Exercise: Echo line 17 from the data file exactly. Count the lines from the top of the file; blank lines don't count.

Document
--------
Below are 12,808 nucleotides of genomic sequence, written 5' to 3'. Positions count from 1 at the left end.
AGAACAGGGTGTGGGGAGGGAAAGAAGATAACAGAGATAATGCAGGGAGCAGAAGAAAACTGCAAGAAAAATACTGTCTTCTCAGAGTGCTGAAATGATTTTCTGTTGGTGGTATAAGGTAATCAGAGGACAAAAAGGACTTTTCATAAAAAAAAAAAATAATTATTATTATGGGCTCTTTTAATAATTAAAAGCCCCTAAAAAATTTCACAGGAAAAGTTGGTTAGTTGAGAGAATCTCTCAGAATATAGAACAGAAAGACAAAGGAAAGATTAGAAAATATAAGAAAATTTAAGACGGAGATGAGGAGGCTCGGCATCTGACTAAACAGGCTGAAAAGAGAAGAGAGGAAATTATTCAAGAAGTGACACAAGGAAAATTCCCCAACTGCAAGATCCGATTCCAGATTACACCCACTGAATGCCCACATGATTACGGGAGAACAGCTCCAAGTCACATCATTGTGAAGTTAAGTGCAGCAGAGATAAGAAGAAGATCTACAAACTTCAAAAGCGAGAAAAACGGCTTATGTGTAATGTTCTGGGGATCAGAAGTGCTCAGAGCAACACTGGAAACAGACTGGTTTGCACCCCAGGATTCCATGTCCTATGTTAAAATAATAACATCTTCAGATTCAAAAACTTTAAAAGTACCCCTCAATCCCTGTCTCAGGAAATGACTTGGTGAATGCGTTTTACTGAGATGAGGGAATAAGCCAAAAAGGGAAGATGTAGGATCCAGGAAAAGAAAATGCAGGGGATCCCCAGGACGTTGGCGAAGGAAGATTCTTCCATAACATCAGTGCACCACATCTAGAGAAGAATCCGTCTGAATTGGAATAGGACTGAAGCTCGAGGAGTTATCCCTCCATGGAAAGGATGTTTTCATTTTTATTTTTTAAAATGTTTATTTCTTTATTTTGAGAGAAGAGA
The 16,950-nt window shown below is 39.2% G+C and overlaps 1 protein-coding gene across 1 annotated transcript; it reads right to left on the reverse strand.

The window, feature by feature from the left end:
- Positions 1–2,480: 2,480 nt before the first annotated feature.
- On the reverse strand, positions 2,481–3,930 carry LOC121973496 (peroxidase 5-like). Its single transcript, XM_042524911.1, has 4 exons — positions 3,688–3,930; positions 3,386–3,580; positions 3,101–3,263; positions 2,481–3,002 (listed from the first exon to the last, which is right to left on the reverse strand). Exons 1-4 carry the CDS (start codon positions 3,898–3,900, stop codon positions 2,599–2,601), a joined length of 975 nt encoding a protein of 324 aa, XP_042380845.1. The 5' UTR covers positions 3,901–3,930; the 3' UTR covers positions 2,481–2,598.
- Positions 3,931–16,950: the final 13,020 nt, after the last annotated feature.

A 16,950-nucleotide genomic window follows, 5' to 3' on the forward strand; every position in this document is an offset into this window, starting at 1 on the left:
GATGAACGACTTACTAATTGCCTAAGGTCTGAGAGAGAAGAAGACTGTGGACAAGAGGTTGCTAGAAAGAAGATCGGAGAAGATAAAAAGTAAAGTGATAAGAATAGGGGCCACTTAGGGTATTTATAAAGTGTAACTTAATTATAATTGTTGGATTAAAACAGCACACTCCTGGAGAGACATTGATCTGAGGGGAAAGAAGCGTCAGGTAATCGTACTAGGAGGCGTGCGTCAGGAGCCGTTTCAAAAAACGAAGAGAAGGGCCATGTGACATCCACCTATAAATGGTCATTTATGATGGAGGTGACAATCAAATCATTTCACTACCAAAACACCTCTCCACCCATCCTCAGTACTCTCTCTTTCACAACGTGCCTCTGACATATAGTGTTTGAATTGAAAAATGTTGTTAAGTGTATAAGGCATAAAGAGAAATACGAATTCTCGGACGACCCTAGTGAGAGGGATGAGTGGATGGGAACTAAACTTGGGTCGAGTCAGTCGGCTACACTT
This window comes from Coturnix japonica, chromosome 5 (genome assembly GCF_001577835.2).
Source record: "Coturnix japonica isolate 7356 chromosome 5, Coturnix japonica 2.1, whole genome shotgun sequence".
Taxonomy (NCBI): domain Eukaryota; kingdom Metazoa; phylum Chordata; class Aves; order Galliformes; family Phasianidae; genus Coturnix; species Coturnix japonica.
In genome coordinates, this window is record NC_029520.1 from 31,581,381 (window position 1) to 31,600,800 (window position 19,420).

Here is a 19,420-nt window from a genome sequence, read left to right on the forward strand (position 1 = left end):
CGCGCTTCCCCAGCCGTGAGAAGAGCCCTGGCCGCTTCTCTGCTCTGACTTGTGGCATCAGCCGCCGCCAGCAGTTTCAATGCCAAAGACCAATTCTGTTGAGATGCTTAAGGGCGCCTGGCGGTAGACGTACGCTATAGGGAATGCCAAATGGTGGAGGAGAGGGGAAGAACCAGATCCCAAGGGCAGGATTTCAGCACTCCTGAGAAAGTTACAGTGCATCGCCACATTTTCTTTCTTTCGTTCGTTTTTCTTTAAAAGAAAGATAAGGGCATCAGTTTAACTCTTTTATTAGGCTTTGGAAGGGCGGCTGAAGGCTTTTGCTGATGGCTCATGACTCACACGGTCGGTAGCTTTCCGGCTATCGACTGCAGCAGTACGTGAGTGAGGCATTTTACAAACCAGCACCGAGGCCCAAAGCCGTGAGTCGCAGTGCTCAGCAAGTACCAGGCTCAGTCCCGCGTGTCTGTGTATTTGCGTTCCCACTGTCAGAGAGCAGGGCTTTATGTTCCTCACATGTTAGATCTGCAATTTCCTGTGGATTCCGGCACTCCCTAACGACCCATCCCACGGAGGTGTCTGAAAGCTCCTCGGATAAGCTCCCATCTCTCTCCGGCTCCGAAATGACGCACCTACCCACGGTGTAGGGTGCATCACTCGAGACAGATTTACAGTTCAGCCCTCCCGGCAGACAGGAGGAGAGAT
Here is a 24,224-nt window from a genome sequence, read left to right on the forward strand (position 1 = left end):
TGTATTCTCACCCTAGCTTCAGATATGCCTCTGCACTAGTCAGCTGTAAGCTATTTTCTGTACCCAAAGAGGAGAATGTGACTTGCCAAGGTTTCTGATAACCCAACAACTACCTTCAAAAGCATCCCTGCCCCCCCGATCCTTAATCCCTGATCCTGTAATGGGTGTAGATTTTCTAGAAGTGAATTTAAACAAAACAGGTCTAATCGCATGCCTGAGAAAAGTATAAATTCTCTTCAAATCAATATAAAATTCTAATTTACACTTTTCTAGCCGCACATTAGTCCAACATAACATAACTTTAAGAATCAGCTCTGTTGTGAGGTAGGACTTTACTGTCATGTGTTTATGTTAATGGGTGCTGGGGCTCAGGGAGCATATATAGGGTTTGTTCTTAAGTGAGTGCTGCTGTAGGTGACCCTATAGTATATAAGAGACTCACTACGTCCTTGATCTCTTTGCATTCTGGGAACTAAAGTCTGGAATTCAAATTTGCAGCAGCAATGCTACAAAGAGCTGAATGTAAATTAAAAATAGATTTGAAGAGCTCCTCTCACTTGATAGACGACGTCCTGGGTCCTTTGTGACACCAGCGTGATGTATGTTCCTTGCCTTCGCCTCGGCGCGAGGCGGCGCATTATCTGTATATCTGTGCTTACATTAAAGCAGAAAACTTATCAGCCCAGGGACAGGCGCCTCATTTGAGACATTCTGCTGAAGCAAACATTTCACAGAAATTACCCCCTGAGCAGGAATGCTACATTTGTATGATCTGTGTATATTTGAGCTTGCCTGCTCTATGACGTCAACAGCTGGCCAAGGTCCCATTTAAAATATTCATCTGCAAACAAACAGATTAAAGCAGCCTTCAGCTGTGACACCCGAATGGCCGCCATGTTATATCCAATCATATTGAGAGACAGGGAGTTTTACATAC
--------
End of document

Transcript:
TGTATTCTCACCCTAGCTTCAGATATGCCTCTGCACTAGTCAGCTGTAAGCTATTTTCTGTACCCAAAGAGGAGAATGTGACTTGCCAAGGTTTCTGATAACCCAACAACTACCTTCAAAAGCATCCCTGCCCCCCCGATCCTTAATCCCTGATCCTGTAATGGGTGTAGATTTTCTAGAAGTGAATTTAAACAAAACAGGTCTAATCGCATGCCTGAGAAAAGTATAAATTCTCTTCAAATCAATATAAAATTCTAATTTACACTTTTCTAGCCGCACATTAGTCCAACATAACATAACTTTAAGAATCAGCTCTGTTGTGAGGTAGGACTTTACTGTCATGTGTTTATGTTAATGGGTGCTGGGGCTCAGGGAGCATATATAGGGTTTGTTCTTAAGTGAGTGCTGCTGTAGGTGACCCTATAGTATATAAGAGACTCACTACGTCCTTGATCTCTTTGCATTCTGGGAACTAAAGTCTGGAATTCAAATTTGCAGCAGCAATGCTACAAAGAGCTGAATGTAAATTAAAAATAGATTTGAAGAGCTCCTCTCACTTGATAGACGACGTCCTGGGTCCTTTGTGACACCAGCGTGATGTATGTTCCTTGCCTTCGCCTCGGCGCGAGGCGGCGCATTATCTGTATATCTGTGCTTACATTAAAGCAGAAAACTTATCAGCCCAGGGACAGGCGCCTCATTTGAGACATTCTGCTGAAGCAAACATTTCACAGAAATTACCCCCTGAGCAGGAATGCTACATTTGTATGATCTGTGTATATTTGAGCTTGCCTGCTCTATGACGTCAACAGCTGGCCAAGGTCCCATTTAAAATATTCATCTGCAAACAAACAGATTAAAGCAGCCTTCAGCTGTGACACCCGAATGGCCGCCATGTTATATCCAATCATATTGAGAGACAGGGAGTTTTACATAC